Here’s where we stand. In round amounts, the CBJ have $68M committed next year in player salaries. If we estimate a cap hit of $6M for PLD and $3M for Gavrikov, but convert Dubi to the long term ILR to collect on the insurance, we stand at about $72M of the fixed $81M cap.
Many of us are left wondering GM Jarmo’s thinking in signing a 37 year old center whose best years are behind him. As fans, by giving away our defensive depth for next to nothing we all thought that Jarmo was clearing cap space last week so he could make a run at a forward that could reasonably add 20 to 30 goals a season. What if it’s just a move recognizing the economic realities of the pandemic? i.e. is it possible the CBJ have moved from a cap team to a budget team? If so, the team you see now is the team on the ice for opening night (whenever that is). If that is the background then the Koivu signing makes more sense.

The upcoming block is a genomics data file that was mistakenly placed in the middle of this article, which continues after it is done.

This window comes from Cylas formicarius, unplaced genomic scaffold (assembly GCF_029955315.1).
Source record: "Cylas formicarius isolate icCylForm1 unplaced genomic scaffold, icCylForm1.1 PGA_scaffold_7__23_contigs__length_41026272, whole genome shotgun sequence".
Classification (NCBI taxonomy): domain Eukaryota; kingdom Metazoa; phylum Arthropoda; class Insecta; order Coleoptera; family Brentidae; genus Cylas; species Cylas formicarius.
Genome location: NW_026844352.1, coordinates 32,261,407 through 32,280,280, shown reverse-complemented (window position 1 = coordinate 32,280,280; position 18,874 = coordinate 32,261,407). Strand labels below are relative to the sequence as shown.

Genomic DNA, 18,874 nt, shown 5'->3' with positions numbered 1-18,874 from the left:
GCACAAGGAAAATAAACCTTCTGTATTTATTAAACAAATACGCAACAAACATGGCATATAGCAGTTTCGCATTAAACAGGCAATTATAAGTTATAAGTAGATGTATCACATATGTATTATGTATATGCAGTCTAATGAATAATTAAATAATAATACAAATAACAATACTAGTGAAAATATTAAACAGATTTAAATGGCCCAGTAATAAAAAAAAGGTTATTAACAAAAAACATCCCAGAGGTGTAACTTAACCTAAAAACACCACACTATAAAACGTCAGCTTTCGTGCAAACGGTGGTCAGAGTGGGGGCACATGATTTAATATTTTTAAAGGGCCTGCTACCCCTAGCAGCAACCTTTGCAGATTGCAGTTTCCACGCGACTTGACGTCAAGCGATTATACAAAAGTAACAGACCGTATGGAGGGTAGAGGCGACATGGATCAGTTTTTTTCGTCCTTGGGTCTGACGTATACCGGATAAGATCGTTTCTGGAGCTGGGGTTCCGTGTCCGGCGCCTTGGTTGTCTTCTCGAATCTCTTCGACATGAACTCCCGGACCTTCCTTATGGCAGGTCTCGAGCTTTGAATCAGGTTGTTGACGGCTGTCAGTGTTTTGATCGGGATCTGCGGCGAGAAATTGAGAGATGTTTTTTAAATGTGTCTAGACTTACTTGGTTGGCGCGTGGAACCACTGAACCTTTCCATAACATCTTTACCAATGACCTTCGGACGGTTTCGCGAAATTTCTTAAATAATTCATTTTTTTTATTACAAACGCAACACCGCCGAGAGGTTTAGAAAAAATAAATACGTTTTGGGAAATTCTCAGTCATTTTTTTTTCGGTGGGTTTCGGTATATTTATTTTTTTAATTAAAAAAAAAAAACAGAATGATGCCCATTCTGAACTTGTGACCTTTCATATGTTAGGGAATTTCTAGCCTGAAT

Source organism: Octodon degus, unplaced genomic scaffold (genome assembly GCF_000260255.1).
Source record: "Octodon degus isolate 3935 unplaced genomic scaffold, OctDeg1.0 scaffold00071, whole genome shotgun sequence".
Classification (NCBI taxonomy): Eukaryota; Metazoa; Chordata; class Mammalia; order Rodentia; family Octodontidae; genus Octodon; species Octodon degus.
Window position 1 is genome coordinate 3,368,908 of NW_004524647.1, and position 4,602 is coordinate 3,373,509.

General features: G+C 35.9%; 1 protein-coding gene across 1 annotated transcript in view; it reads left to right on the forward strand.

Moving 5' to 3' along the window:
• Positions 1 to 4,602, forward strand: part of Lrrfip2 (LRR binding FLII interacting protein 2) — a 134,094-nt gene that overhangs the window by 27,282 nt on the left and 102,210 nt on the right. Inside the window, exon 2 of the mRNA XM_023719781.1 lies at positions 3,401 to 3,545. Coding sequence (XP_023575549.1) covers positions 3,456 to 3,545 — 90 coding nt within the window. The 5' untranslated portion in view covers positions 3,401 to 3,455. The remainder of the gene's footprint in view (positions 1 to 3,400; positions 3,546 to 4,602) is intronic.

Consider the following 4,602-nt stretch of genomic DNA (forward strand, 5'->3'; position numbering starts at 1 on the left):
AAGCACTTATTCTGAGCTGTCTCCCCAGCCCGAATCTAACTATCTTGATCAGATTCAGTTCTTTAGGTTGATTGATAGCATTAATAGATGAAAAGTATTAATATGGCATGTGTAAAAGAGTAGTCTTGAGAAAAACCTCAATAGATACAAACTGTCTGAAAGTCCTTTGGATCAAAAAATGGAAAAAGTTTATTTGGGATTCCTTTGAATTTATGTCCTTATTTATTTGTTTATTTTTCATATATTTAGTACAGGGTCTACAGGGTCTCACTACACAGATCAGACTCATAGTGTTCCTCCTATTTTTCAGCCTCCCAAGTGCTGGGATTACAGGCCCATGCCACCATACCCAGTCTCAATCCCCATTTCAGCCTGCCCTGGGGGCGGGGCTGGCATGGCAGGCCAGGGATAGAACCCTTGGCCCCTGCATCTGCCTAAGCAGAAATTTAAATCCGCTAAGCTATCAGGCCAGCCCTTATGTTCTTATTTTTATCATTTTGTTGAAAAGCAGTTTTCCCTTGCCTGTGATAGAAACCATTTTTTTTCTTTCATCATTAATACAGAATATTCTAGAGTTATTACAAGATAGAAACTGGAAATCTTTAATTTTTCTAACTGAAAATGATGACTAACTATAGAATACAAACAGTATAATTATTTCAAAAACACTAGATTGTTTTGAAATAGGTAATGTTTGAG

We are small market team. The CBJ are also in a non-traditional market that can’t count on the broadcasting revenues Canadian teams or bigger US markets can if fans aren’t allowed back in to NHL games to view games in person anytime soon. We are blessed with a loyal owner with deep pockets, but the McConnell’s primary income comes from manufacturing, so income for the last quarter is down about 1/3 and about ¼ for the last twelve months. The resources that can be drawn on to support hockey aren’t infinite.
We don’t know when this mess will end, and even when it does will fans quickly flock back to the arena to sit shoulder-to-shoulder with 17,000 other people? (Hint: I doubt it.) Many businesses, including hockey may have to “hunker down” for another year or more. So, is it possible that ownership gave marching orders to GM Jarmo to do his best to put a competitive team on the ice, but to do with a player salary budget of $10M less?
All thoughts and perspectives are welcome. I fully recognize this post will look really dumb if the CBJ sign Taylor Hall tomorrow. :-)